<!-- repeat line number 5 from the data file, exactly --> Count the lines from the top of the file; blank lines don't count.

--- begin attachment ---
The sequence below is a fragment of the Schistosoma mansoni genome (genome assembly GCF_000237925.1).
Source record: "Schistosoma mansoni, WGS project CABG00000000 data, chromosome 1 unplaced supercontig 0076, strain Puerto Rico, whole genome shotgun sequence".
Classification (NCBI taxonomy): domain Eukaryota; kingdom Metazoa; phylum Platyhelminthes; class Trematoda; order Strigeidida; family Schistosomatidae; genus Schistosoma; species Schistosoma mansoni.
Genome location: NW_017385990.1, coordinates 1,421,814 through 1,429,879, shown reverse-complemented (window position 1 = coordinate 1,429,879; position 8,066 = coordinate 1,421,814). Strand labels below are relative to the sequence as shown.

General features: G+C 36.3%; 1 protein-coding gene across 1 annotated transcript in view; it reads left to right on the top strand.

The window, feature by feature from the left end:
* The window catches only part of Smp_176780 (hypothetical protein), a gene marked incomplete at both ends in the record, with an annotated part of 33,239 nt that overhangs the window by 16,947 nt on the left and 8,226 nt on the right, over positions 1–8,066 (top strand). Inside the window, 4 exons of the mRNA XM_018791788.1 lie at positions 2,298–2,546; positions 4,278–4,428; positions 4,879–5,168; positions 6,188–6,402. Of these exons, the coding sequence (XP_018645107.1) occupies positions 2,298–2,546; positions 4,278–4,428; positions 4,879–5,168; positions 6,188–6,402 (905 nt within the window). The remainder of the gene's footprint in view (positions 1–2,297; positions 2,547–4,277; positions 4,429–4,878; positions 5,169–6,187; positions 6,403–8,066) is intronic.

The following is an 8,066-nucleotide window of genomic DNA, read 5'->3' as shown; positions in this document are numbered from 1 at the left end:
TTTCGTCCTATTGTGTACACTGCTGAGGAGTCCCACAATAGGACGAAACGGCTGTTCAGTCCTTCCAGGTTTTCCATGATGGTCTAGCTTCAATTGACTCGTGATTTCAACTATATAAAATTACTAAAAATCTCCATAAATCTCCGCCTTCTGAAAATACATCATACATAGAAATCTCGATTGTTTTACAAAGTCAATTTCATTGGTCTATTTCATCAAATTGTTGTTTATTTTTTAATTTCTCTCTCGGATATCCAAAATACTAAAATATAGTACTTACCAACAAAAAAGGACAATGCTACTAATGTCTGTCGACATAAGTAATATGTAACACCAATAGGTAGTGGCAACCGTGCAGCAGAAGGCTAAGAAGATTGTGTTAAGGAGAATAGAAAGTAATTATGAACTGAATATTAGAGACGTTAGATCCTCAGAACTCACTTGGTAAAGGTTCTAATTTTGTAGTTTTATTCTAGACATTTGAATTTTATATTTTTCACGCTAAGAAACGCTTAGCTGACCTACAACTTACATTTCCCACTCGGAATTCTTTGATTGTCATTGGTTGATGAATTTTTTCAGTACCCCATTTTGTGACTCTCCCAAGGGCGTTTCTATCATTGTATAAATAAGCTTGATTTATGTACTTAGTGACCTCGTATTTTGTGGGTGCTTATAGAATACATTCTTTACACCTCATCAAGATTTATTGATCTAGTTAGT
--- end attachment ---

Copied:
General features: G+C 36.3%; 1 protein-coding gene across 1 annotated transcript in view; it reads left to right on the top strand.